Spider-boy has another way of seeing the world which, like all childish wisdom, tells you everything you need to know about our family life and deepens the mysteries of existence forever.
While his brother was in hospital last week, with me, stuck in an isolation ward, Spider-boy had other engagements. As a bonafide schoolboy he had, of course, to go to school. Legal and everything, innit. This threw into chaos our carefully calibrated, one false move and everything falls apart, childcare ‘arrangement’. We are lucky, in the kindly friends who were prepared to step up and step in to help out.
One took Spider-boy back to her house after school. In the short walk to her flat he asked repeatedly if she had a mirror. She said she did, though she pointed out, so did he. He clarified ‘It’s just, I don’t know what I REALLY look like’.
It was as if he felt he would see himself most clearly reflected in mirrors away from his usual habitat, the uncharted territory offering a clarity of vision.
I thought about it, and walked around our house. Roald Dahl once wrote a wonderful leaflet for the then national railways about safety on the tracks. He said to truly understand a child, a grown adult should start by getting down on his/her hands and knees and crawling around, to look at the world from their point of view. Wise words. I walk around my house and note, all the wall mounted mirrors are at my height not his. All the handheld ones are in my handbag (cosmetic compacts), or on dressing tables/chests of drawers, again out of reach, things to be passed to him and thus only used when with us, his parents. He had baby mirrors, sure, those crackly plastic safe things, but the best they give is a smudgy impression, and the mirror in the bathroom he only looks in when his hair is sticking up with bubbles or shampoo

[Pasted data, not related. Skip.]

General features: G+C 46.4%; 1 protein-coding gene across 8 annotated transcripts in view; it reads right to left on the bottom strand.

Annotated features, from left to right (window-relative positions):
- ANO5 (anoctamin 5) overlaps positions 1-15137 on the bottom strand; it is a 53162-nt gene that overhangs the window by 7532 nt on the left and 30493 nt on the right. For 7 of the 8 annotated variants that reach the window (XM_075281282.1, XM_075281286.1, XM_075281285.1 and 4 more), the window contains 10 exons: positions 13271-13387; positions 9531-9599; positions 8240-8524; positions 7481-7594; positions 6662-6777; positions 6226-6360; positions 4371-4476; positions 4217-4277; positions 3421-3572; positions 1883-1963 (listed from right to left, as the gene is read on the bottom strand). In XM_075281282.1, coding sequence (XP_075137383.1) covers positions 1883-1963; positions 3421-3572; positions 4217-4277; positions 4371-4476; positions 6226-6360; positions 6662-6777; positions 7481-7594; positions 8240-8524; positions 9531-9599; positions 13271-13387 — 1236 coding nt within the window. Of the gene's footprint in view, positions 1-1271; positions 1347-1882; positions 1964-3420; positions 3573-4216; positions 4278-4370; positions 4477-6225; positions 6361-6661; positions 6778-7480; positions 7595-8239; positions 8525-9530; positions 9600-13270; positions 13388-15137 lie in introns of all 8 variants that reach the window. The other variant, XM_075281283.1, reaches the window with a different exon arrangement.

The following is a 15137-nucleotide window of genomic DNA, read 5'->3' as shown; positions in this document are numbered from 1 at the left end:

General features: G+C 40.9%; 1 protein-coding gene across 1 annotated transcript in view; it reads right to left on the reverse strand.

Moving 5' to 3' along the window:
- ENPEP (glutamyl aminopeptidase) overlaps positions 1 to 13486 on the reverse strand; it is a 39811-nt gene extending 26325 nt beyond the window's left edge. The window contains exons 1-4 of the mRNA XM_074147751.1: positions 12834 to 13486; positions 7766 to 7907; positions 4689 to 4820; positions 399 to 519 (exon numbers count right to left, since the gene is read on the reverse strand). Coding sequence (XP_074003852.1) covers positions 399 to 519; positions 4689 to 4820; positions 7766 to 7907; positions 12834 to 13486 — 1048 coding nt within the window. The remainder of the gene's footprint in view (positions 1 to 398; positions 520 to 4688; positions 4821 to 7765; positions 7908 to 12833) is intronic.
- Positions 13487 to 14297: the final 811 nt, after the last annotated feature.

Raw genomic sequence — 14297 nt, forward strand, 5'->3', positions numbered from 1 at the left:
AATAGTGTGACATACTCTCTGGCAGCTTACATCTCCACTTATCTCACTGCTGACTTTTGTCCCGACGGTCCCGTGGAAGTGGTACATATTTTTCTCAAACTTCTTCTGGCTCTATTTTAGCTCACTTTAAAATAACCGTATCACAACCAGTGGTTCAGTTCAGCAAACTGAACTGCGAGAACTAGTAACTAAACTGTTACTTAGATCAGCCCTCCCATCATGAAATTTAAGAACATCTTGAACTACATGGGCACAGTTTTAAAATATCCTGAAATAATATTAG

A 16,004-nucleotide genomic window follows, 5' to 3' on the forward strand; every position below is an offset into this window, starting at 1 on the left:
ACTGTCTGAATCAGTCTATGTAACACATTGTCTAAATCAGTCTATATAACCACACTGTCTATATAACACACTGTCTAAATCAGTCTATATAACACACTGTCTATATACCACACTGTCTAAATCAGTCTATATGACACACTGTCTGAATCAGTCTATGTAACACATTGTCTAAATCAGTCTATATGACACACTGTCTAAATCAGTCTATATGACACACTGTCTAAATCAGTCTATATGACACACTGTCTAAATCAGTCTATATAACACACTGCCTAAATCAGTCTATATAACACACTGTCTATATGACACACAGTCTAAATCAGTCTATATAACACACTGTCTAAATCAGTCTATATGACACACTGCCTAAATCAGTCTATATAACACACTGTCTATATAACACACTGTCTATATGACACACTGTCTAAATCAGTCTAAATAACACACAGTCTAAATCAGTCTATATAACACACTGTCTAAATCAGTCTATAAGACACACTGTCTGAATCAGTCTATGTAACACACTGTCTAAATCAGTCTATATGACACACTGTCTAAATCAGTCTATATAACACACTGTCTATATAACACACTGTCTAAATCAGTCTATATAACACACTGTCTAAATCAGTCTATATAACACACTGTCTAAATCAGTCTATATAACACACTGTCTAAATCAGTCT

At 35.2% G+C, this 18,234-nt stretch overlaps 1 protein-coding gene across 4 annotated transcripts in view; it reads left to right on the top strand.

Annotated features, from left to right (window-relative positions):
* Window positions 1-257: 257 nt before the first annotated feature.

Perhaps his sense of uncertainty, his inability to be clear about his own image comes from this – as he has to be lifted to see into the mirrors they only come when he’s held by either me or thathusband, and as such exist only with our commentary in which we endlessly commend him and shower him in kisses.
His first word was baby, and I remember our delight, lifting him to the mirror above the mantle, or lifting down the hand mirror on a shelf in his room, smiling and encouraging and thrilled each time he declared who and what he was. How strange and poignant then, that that first proper word, the first clear transaction of meaning, that special moment in any human being’s life: the start of understandable communication with another, that beautiful baby in the mirror, is something he remains slightly sceptical of. We all wonder who we see in the looking glass, of course, but I love his desire to know if the ‘real’ him is the same when he’s outside the view of the him projected and created by us.
There are alternative interpretations of course. He was being precocious, telling a joke, aping a remark he’d heard somewhere else, they’d been talking about what mirrors are for at school. But I love the transparent murkiness of the conundrum all the same.